BLOOMINGTON, Calif.— Environmental justice and conservation groups sued San Bernardino County today for approving a Bloomington warehouse complex without adequately addressing the harms it will cause to air quality, public health and housing.

Today’s lawsuit asserts that the county violated the California Environmental Quality Act when it approved a 213-acre business park to accommodate a massive warehouse and distribution center. The Bloomington Business Park would add more than 8,555 vehicle trips per day — including diesel truck traffic — to an area already referred to as a “diesel death zone” because of the influx of massive warehouses nearby.

In November the board of supervisors greenlit the project on a site the size of 173 football fields near low-income communities, communities of color and three schools. According to state data, the project area already has an overall pollution burden that is heavier than 94% of the state.

“The county’s approval of this project is not only unlawful — it is disproportionately harmful to a community that is already overburdened,” said Candice Youngblood of Earthjustice. “In the last several years, especially as e-commerce has boomed, we’ve seen the freight logistics industry sprawl across the Inland Empire. At this point, these warehouses are in folks’ backyard. The residence closest to this project site is only 11 feet away.”

“Residents in and around Bloomington already breathe some of the nation’s dirtiest air, but San Bernardino County wants to pile on still more pollution,” said Hallie Kutak, an attorney at the Center for Biological Diversity. “Instead of keeping young children and frontline communities safe, county leaders are allowing industrial developers to turn this neighborhood into a toxic zone. This trend of prioritizing warehouses over residents has got to stop.”

The county’s environmental review failed to consider and mitigate the air quality, greenhouse gas, traffic, noise and other environmental concerns caused by the increased truck traffic this project would bring to the area. These concerns were expressed by many individuals and organizations, including the California Air Resources Board.

“The county has once again ignored the health and safety of residents by approving this project that will add to the cumulative air quality impacts of diesel trucking in this corridor,” said Mary Ann Ruiz, chair of the San Gorgonio Chapter at the Sierra Club. “Concerns from community members and our environmental justice partners were ignored, and our county supervisors must be held accountable.”

“The environmental and health concerns of Bloomington residents have been neglected by the San Bernardino County planning staff and board of supervisors time and time again,” said Alejandra Gonzalez, member of the People’s Collective for Environmental Justice. “Building warehouses in the middle of our neighborhood strips us of our right to breathe clean air and these buildings encroach upon our homes, schools and ultimately our freedom. The approval of the Bloomington Business Park is a deliberate act of disrespect to the children, seniors and families who will continue to call Bloomington their home long after the land that currently houses horses, chickens and gardens becomes home to pallets, forklifts and machinery.”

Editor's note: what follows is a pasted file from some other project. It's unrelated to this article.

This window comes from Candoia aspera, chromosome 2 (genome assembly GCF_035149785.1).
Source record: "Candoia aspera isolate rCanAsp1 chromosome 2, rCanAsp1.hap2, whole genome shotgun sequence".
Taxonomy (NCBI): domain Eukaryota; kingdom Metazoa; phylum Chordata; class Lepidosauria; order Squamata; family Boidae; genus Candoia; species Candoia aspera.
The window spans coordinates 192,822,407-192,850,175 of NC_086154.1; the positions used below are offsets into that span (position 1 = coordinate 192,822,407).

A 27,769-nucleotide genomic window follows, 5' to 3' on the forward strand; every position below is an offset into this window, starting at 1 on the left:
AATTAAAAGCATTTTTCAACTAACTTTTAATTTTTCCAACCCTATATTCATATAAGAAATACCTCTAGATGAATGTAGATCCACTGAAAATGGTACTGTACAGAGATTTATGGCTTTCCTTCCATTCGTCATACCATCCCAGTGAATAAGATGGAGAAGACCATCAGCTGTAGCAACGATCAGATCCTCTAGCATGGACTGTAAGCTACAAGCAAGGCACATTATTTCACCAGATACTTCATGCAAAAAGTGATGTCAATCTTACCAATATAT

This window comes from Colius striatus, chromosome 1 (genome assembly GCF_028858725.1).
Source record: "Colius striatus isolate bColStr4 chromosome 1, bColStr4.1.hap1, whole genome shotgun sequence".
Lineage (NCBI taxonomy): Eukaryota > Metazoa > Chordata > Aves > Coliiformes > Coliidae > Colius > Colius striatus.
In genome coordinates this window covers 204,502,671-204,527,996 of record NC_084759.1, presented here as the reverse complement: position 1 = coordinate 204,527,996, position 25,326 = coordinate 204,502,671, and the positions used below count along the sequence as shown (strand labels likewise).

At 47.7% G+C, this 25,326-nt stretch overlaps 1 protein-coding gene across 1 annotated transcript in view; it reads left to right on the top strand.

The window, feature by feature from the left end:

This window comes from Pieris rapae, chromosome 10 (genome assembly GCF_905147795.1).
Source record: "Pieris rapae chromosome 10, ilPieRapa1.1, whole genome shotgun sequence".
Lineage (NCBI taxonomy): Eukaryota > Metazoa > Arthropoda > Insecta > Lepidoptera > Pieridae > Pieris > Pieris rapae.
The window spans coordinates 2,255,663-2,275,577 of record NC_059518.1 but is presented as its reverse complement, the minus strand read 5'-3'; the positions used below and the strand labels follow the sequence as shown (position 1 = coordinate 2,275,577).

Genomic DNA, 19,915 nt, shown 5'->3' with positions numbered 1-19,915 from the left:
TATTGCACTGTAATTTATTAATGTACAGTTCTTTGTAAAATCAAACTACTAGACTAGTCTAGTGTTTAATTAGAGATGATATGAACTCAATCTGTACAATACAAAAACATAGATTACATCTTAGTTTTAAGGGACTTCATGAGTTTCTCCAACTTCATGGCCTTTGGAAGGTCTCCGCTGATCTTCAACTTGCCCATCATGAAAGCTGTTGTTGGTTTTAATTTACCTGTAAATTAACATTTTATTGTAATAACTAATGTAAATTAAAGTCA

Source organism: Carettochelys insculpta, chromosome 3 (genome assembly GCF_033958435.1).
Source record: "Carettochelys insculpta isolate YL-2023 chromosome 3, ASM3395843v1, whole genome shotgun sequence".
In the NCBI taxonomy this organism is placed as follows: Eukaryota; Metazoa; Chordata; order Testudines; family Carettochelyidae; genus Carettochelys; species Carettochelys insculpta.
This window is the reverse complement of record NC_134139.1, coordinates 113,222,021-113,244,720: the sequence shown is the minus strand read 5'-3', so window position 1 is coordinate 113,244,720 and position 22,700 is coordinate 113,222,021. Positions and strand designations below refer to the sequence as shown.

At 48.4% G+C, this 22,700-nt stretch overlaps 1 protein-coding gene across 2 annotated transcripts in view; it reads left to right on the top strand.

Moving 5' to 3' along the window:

Despite the county’s dire need for safe and affordable housing, it rezoned existing residential land to accommodate this industrial development, requiring at least 100 homes to be demolished and their occupants to be displaced. Other households near the project will face environmental and other harmful constraints.

Today’s lawsuit also argues that the county’s approval of the project violates fair housing laws intended to protect vulnerable communities from discrimination and requiring the county to, among other things, lift barriers that restrict access to opportunity based on national origin and other protected characteristics.

“We hoped that the San Bernardino County Board of Supervisors had the consciousness and convictions to never allow this to happen in an already overburdened community that is majority Latino low-income families, but they voted for it with no deliberation or consideration to public concerns of displacement and perpetuation of environmental racism,” said Ana Gonzalez, executive director of Center for Community Action Environmental Justice.

“There is no evidence that the county analyzed the project’s impacts on the primarily Latinx households that will be directly displaced by the project or in close proximity to the project,” said Nisha Vyas, an attorney with Western Center on Law and Poverty. “Nor did the county consider that this community will disproportionately bear the ongoing environmental, health, and housing harms caused by the Bloomington Business Park.”

Today’s lawsuit was filed in San Bernardino County Superior Court on behalf of the PCEJ, CCAEJ, Sierra Club and the Center. The Community Action and Environmental Justice is represented by Earthjustice; PCEJ is represented by Earthjustice and The Western Center on Law and Poverty; and the Sierra Club is represented by the Law Office of Abigail Smith.